Wheelock's Latin (purchase here)
Fabulae Graecae Text (handout provided)
Online Grammar for Foundations Students
Over the years grammar unfortunately has taken a back seat to other subjects in the classroom, or (to mix my metaphors) has been jettisoned altogether. Some self-proclaimed authorities in teaching English go as far as to say that studying grammar is a complete waste of time and does in no way help students in their writing. There are only two reasons that I can give, as far as I see, to explain such an absurd, counterintuitive claim. Either these authorities do not know what grammar is, or they have never had the stamina or interest to teach it as it should be taught to see results. One cannot half-heartedly slip in some instruction on nouns and verbs in the middle of the year and expect students' writing to miraculously improve. Grammar needs to be systematically taught—the way that Winston Churchill was taught by Mr. Somervell at Harrow (see Online High School Grammar, above). Besides the very practical aspects of learning conventions—or how to use commas, apostrophes, etc. correctly—, a thorough and proper study of grammar involves giving students a certain artistic awareness of language that is akin to the awareness of color and form that the study of painting and drawing can give to art students. My goal in this course is to give a systematic presentation of the material and to complete much if not all of the work in class, so that there is a minimal amount of independent work. Parents may find out exactly what is taught in the online grammar class by reading the detailed course description here. Offered on Wednesdays, 2:30–3:30, the class is free and open to any student taking the Foundations course.
Online Copperplate and Spencerian Calligraphy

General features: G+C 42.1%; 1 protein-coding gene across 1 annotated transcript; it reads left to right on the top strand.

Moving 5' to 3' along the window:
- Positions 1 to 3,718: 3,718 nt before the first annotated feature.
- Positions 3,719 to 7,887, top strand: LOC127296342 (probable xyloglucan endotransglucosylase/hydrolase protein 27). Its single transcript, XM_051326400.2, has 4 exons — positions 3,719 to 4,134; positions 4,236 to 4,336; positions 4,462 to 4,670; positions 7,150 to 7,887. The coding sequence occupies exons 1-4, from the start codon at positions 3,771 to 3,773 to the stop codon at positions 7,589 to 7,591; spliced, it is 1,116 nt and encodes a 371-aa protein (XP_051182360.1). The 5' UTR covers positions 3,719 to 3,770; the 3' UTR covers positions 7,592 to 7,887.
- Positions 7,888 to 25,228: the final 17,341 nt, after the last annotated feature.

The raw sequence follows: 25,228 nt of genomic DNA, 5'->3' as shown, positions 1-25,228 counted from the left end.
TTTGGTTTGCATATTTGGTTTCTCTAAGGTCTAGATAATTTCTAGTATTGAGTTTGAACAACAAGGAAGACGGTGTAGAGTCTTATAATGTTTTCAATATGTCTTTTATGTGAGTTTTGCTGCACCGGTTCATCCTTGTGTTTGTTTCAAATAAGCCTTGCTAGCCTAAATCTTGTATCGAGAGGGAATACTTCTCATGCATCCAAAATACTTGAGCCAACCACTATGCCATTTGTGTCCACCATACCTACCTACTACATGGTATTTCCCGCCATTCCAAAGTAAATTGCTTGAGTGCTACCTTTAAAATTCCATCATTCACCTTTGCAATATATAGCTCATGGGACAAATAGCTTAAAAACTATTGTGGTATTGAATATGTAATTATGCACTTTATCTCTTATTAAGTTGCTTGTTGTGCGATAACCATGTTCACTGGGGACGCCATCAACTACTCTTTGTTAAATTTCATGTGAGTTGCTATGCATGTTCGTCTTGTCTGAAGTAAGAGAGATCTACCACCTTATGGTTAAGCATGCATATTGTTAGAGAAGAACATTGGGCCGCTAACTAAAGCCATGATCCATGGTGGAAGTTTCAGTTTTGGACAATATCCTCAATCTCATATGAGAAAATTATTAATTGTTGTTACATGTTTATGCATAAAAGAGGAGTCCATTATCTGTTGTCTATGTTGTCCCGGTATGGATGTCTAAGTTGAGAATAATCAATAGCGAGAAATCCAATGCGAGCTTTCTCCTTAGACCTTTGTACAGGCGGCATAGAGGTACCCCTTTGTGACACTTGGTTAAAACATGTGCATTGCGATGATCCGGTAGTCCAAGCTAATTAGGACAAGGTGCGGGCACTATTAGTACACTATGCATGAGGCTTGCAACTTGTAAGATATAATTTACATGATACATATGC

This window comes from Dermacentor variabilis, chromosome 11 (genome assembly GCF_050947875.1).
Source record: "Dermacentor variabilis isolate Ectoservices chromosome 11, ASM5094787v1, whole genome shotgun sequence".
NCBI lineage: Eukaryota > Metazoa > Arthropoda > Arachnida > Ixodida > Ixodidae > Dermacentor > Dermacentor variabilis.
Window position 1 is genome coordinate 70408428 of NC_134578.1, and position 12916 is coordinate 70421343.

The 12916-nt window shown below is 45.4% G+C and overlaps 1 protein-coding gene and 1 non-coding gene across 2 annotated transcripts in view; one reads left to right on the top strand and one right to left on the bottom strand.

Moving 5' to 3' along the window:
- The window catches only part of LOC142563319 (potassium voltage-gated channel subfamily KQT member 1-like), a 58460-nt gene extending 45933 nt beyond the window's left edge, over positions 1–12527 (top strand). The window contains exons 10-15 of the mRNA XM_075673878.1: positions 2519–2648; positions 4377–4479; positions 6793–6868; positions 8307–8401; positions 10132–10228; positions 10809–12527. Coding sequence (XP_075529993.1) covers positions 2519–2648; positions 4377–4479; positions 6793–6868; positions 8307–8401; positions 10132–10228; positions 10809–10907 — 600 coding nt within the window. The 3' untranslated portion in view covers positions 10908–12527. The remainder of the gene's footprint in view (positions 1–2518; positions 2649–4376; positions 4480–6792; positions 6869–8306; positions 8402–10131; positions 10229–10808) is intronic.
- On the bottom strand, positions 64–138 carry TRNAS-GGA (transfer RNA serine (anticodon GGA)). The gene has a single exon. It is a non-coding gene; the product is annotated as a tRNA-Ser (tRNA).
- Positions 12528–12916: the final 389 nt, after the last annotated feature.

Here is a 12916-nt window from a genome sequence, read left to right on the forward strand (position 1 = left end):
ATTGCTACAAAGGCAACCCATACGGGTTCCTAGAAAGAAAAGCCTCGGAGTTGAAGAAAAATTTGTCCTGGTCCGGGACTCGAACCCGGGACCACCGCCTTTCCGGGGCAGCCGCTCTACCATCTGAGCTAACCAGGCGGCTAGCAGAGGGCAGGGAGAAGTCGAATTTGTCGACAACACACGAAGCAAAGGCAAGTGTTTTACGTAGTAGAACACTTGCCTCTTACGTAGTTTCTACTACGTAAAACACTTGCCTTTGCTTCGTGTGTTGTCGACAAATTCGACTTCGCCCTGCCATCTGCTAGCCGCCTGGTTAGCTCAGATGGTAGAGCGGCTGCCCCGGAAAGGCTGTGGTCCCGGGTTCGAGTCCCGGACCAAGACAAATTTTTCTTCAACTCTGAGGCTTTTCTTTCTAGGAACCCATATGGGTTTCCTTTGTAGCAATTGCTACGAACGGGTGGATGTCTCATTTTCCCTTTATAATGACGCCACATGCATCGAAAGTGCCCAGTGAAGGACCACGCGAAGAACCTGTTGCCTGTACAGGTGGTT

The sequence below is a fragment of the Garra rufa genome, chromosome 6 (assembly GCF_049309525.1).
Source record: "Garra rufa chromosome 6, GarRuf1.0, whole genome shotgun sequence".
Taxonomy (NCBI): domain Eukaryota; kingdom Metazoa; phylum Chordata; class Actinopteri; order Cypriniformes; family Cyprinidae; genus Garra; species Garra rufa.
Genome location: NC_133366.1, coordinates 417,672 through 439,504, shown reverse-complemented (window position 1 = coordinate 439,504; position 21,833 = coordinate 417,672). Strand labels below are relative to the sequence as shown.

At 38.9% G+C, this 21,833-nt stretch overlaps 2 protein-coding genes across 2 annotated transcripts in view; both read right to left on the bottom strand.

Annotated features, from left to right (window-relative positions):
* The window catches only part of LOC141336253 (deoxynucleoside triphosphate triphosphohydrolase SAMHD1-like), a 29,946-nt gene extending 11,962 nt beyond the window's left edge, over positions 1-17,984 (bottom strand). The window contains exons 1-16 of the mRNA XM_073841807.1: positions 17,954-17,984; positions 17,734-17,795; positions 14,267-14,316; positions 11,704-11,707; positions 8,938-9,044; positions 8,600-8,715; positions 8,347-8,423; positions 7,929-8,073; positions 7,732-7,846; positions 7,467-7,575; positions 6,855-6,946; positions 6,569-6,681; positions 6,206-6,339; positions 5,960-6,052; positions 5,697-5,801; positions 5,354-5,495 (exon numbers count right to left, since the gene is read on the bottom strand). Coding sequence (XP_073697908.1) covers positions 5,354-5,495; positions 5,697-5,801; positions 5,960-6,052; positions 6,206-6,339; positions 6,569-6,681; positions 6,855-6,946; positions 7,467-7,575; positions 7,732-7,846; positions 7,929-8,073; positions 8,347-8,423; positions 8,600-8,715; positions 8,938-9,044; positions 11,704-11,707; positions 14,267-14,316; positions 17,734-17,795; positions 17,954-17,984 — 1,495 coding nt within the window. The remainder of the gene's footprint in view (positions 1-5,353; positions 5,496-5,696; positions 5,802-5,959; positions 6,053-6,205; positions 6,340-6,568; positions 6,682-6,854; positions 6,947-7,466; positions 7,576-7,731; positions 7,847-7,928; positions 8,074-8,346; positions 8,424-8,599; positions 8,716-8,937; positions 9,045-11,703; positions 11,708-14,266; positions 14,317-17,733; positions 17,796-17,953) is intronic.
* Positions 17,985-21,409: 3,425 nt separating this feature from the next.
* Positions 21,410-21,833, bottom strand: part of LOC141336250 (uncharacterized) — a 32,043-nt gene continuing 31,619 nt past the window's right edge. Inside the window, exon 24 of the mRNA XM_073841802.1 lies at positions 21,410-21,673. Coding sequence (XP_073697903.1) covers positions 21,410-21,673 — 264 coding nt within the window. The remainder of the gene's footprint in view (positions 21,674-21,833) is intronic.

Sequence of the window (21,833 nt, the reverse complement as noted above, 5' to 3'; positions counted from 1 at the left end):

In this class we will cover the fundamental techniques behind copperplate calligraphy, spencerian script, ornamental penmanship and italic calligraphy. In the beginning of the course I will give a brief overview of the history of penmanship looking at western, middle eastern, and far eastern calligraphy. This course will not only teach calligraphy as an art but also present practical skills that can be implemented in day-to-day life. By studying the calligraphic masters of the past, working on exercises, writing out poems and cards, and completing the final project, students will gain all the technical skills they need to create beautiful pieces of art. By the end of the course students should not only have a good grasp of pointed pen and italic calligraphy, but also see a marked improvement in their penmanship. During my calligraphy classes I have two cameras set up, one focused on the pen and paper and one on me. This set up allows me to engage with the students while doing detailed demonstrations. Having the camera very close to the pen and paper helps me to teach the nuances of copperplate and italic in a way that would be difficult in person. In my experience, teaching calligraphy and art online, if done right, does not have to be second rate. The class is open to middle school and high school students.
Examples of the instructor's calligraphy as well as his students may be viewed here. The course will be presented online on Thursdays 10:30-11:30 EST. Instructor: Samuel Walter. Having received an M.M. and an M.A., at Yale for music performance, Samuel is not only a professional cello teacher and player, but also an art teacher and an award -winning portrait artist. He has taught calligraphy online to high school students with notable success. Click here for the materials list. Cost: $85.00/month.